To escape the rain, Fred Toomey, president of the New Bedford Port Society, ushered me inside the bethel, pointing to a series of wall-mounted marble cenotaphs. Outlined in black, they carry messages of hope, despair and the fate of whalers who perished at sea. Morosely, he recited one aloud, his words echoing across the pulpit.
“In memory of Captain Wm Swain, Associate Master of the Christopher Mitchell of Nantucket,” Toomey read. “This worthy man after fastening to a whale was carried overboard by the line, and drowned 19 May 1844…”
Scholars of Herman Melville’s Moby Dick may recognise this obituary. Particularly because it was an inspiration for the hell-bent Captain Ahab, the monomaniacal seaman at the centre of Melville’s 1851 literary classic. Sit in a pew towards the back and you’ll spy a chalk-scrawled plaque dedicated to the author himself, who visited the bethel before boarding the whaleship Acushnet in January 1841.

Marble cenotaphs on the walls of New Bedford’s Seamen’s Bethel honour the sailors who died at sea (Credit: Mike MacEacheran)

New Bedford’s odyssey began long before Moby Dick, however, dating several decades earlier to 1765 when Joseph Rotch, a prominent Nantucket merchant and his two sons, transferred their substantial holdings to the shore of the Acushnet River, lured by labour and resources. It was a move that forever altered the course of American history.
The Rotches revolutionised the industry. Within one enterprise, they incorporated all phases of activity – from harvesting whales, extracting and refining oil, to distribution using their own ships. They built and outfitted vessels, owned wharves and storehouses, made candles and sold whale oil. In effect, they created the world’s first multinational oil company – a method used by energy corporations today.
It all began here
Seen on paper, the timeline of the industry’s growth is equally industrious. The first New Bedford whaler, The Dartmouth, was built in 1767, but by 1818 the number of whaling vessels had ballooned to 20, and more than quadrupled by 1828. By 1857, the flotilla peaked at 324, with an annual return worth more than $11 million (about £8 million). The same year, the town was granted a city charter with the Latin motto, ‘Lucem Diffundo’. ‘We light the world’.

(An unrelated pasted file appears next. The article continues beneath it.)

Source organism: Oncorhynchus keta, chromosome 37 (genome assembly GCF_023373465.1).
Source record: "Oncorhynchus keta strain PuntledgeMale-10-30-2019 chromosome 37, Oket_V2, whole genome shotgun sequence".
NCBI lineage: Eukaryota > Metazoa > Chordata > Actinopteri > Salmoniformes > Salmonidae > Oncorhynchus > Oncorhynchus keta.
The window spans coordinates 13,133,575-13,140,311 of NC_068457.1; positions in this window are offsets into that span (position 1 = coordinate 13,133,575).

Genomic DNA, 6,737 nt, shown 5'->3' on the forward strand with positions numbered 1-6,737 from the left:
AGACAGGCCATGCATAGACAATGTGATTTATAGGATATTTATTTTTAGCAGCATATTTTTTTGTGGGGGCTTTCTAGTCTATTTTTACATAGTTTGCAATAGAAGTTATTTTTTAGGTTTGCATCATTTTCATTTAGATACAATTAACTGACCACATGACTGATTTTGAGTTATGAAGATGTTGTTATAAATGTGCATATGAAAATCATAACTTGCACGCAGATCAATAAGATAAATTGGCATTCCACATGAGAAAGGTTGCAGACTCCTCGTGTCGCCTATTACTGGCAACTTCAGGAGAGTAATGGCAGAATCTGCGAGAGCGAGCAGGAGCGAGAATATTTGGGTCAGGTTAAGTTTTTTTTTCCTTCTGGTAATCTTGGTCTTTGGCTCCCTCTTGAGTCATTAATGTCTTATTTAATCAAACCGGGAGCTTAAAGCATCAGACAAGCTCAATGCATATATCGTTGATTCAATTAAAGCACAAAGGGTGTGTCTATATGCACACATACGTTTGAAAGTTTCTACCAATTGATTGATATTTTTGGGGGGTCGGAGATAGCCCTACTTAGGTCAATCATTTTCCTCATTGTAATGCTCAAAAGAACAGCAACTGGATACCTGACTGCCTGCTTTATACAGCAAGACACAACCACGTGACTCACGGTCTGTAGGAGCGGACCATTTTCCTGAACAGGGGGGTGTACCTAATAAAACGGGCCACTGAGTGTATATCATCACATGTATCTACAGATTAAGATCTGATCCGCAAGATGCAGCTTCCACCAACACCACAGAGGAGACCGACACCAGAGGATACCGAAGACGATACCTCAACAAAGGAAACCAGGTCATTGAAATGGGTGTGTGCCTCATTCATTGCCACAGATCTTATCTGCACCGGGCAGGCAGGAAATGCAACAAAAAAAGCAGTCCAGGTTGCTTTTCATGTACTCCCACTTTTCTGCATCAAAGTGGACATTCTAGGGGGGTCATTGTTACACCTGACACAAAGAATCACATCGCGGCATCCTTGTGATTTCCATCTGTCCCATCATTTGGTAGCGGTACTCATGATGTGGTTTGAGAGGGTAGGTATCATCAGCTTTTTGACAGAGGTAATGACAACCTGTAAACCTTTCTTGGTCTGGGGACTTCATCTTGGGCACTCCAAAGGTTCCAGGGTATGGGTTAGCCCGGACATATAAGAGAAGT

In tandem, New Bedford’s waterfront evolved to a bustling commercial port. Wealth seeped from the docks onto the banks, the grid of streets becoming populated by lavishly decorated mansions and rows of patrician homes built on the hillsides. One such mansion, the mustard-yellow Rotch-Jones-Duff House, has been turned into a museum, and it is a riot of Greek Revival architecture, balustraded balconies and terraced gardens. It even has a glass observatory so its owner could watch the ships come in without having to breathe in the stinking air.

In 1857, New Bedford adopted the Latin motto ‘Lucem Diffundo’ – ‘We light the world’ (Credit: Mike MacEacheran)

To dive deeper into this heritage, I met historian Clifton Rice at the century-old New Bedford Whaling Museum, a colossal archive charting the town’s history in scrupulous detail. Featuring curiosities such as the world’s largest scrimshaw ivory collection – objects made from sperm whale, walrus, baleen and skeletal bone – as well as 750,000 objects, from logbooks and oil paintings to manuscripts and whaling charts, the museum is a trove of artefacts. In one gallery, you can mull over the baleen used to prop up a corset bust, or inspect a child’s sledge made from bones. In another, cycles of wealth are on display that saw whalers open up access to the Far East. “In such terms, whaling paved the way for globalisation,” Rice said, “before the word was even coined.”
But as fast as the rise of the industry was, the decline was even sharper. By the mid-19th Century, a number of factors reduced demand for sperm oil. Ground oil deposits were found in Pennsylvania. Gold rush fever swept in from California. Insurance premiums for ships rocketed. Kerosene emerged as a cheap substitute. The American Civil War arrived. Then, the final blow broke in 1879. Thomas Edison had invented the electric lightbulb.
“We don’t want people to forget this history,” Rice said. “But we can learn from it. Hope for the continued survival of the whale lies in our contact with nature and our ability to experience the wonder and magnificence of these animals.”

We don’t want people to forget this history, but we can learn from it

From pursuit to preservation. That’s New Bedford’s platitude today. New Bedford’s is a story about people who had an unfathomably hard life, but it’s also one that provides a unique prism through which to examine the history of the US. It’s the story of thousands of voyages, with tens of thousands of men, who hunted hundreds of thousands of whales, by traveling millions of miles, for millions of gallons of oil, for hundreds of millions in profits. That, in a nutshell, is the story of America’s economic birth.
For better or worse, it’s a story that burns bright today.
Places That Changed the World is a BBC Travel series looking into how a destination has made a significant impact on the entire planet.
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